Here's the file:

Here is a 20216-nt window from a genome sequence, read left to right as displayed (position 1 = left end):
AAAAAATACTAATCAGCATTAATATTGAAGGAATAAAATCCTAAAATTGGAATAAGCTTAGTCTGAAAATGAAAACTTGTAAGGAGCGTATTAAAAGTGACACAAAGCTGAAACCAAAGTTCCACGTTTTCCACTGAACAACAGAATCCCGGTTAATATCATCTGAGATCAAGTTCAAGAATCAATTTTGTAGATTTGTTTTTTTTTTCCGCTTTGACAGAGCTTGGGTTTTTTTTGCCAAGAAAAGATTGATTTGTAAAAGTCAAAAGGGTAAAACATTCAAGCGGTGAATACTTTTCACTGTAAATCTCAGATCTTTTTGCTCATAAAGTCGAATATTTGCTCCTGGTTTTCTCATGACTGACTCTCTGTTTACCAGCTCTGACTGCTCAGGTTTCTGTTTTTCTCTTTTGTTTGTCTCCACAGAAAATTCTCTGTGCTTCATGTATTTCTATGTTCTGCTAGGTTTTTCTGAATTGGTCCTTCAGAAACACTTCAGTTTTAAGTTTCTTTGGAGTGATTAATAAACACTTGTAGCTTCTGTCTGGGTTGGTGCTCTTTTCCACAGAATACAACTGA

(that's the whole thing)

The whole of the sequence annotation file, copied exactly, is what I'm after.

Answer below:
Here is a 20216-nt window from a genome sequence, read left to right as displayed (position 1 = left end):
AAAAAATACTAATCAGCATTAATATTGAAGGAATAAAATCCTAAAATTGGAATAAGCTTAGTCTGAAAATGAAAACTTGTAAGGAGCGTATTAAAAGTGACACAAAGCTGAAACCAAAGTTCCACGTTTTCCACTGAACAACAGAATCCCGGTTAATATCATCTGAGATCAAGTTCAAGAATCAATTTTGTAGATTTGTTTTTTTTTTCCGCTTTGACAGAGCTTGGGTTTTTTTTGCCAAGAAAAGATTGATTTGTAAAAGTCAAAAGGGTAAAACATTCAAGCGGTGAATACTTTTCACTGTAAATCTCAGATCTTTTTGCTCATAAAGTCGAATATTTGCTCCTGGTTTTCTCATGACTGACTCTCTGTTTACCAGCTCTGACTGCTCAGGTTTCTGTTTTTCTCTTTTGTTTGTCTCCACAGAAAATTCTCTGTGCTTCATGTATTTCTATGTTCTGCTAGGTTTTTCTGAATTGGTCCTTCAGAAACACTTCAGTTTTAAGTTTCTTTGGAGTGATTAATAAACACTTGTAGCTTCTGTCTGGGTTGGTGCTCTTTTCCACAGAATACAACTGA